I was mooching around on my kindle not quite sure what I wanted to read next when I came across this gorgeous cover. It is the first instalment in the Little Duck Pond Cafe series. It is a short read at 127 pages but it is a wonderful intro to a wonderful sounding community that Ellie finds herself drawn to. I am definitely looking forward to reading the rest of this one.
Step Sister by Jennifer Donnelly
I was a lucky recipient of this paperback book via Readers First. When it arrived I immediately picked it up to read, one of those right books at the right time things…
This is the story of what happened to the Ugly Sisters after Ella was whisked away by her Prince. I love a chance to remember childhood fairy tales and I do admit that Cinderella was one I really liked. The author has done a fabulous job of keeping the magical fairy tale feel in her story but also injecting moral aspect that I really, really enjoyed. This was a fabulous escapism read on a rainy April afternoon.
The Death of Mrs. Westaway by Ruth Ware
When I read a Hardback book I always take off the cover so it doesn’t get damaged and also so I can see if there is any other details hidden underneath…I love these Magpies on a white cover. The significance of the Magpies are part of the story in this fabulous read, I have had this book since last year and I am so pleased I have finally managed to read it. It is one of those books that has a sad almost bleak style to it, this is not a criticism at all in fact it is this style that really draws a reader in, it plays on the emotional ties that you start to build with the character. This is a fabulously atmospheric and creepy feeling read that I thoroughly enjoyed.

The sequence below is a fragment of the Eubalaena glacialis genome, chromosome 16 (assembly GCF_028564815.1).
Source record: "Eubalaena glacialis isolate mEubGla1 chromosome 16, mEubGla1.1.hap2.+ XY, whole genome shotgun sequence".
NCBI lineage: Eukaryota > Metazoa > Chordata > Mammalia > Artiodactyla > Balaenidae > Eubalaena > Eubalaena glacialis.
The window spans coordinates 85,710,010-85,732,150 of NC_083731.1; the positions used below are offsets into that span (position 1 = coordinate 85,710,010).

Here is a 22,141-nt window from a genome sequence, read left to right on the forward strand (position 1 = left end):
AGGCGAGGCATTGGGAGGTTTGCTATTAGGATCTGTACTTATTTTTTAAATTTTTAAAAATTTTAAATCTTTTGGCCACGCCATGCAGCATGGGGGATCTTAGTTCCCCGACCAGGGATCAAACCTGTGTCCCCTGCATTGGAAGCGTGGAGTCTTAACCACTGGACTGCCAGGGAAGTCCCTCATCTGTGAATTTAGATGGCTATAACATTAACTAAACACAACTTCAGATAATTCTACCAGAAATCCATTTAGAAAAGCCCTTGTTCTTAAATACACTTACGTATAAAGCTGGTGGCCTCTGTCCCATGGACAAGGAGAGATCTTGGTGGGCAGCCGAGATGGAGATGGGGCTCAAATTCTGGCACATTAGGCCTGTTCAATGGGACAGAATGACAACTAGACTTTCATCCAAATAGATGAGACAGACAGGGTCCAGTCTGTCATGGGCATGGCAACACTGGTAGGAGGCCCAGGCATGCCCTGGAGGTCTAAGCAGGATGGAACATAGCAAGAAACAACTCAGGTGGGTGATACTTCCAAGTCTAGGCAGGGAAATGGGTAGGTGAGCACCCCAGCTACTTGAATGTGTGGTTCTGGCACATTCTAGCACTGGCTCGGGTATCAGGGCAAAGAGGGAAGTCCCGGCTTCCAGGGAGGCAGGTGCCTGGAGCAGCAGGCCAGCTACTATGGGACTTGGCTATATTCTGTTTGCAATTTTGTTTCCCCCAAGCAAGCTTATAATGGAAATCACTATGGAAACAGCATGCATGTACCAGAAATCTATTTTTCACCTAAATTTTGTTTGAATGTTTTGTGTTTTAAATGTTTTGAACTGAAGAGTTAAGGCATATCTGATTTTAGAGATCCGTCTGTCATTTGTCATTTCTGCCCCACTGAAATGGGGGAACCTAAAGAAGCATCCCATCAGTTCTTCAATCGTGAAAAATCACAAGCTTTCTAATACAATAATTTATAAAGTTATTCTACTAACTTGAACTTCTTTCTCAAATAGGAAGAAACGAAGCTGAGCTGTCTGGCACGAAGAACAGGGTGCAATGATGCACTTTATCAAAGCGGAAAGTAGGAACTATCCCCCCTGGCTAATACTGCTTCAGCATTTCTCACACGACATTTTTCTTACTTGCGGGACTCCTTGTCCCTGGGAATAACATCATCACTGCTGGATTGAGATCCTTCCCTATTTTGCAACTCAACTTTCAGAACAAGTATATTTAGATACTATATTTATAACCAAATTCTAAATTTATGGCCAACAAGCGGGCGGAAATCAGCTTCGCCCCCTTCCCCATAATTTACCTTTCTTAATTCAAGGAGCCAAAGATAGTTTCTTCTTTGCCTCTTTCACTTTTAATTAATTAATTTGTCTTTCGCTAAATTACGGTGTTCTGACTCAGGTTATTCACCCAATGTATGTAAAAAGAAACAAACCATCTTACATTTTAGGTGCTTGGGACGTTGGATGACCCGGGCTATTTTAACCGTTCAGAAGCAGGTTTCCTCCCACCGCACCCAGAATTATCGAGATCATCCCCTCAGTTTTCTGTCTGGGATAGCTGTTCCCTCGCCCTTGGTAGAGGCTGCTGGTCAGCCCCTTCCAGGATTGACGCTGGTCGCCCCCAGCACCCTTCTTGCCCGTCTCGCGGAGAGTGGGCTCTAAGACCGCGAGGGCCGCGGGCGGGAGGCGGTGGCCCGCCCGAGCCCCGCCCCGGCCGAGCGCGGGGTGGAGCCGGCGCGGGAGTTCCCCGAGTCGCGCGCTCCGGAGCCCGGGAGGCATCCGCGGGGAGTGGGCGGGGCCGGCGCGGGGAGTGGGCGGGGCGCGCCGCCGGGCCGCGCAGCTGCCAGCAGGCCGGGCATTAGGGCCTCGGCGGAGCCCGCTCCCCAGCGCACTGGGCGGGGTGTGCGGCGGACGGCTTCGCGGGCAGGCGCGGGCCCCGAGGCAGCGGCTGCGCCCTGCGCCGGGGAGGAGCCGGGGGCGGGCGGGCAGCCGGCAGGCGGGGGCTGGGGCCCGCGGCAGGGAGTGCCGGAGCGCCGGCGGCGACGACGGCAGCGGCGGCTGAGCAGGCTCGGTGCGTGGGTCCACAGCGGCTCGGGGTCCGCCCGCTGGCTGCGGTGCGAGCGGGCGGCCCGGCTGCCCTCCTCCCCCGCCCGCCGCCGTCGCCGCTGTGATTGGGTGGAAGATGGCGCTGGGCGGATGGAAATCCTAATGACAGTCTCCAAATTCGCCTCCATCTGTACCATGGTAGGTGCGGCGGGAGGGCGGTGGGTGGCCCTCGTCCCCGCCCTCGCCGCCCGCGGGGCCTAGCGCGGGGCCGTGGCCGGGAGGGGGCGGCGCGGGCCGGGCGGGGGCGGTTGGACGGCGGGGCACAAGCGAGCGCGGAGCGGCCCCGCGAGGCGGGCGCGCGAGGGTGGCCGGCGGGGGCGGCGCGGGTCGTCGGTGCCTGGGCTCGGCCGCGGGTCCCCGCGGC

Books In The Post
I have been very lucky with books this week. I enter a few giveaways, yes it is a bonus to win but I do it to help share the #BookLove it is my way of helping the promotions and Blog Tours in the hope that my tweets will help other readers find “new to them authors”. So, as well as winning a copy of Step Sister by Jennifer Donnelly, I also won a paperback copy of…
A Sister’s Sorrow by Kitty Neale
My copy came from the wonderful Avon Books in a Twitter Giveaway, I have seen but as yet not read any books by this author and I am really looking forward to starting this one.
The Confessions of Frannie Langton by Sara Collins
I recieved my copy of this Hardback, and I have to say it is gorgeous, from Penguin Random House. I entered a Giveaway on Cathy’s blog and you can find her wonderful Blog at What Cathy Read Next. I had seen many wonderful reviews about this book and I am looking forward to reading this so much.
Baxter’s Requiem by Matthew Crow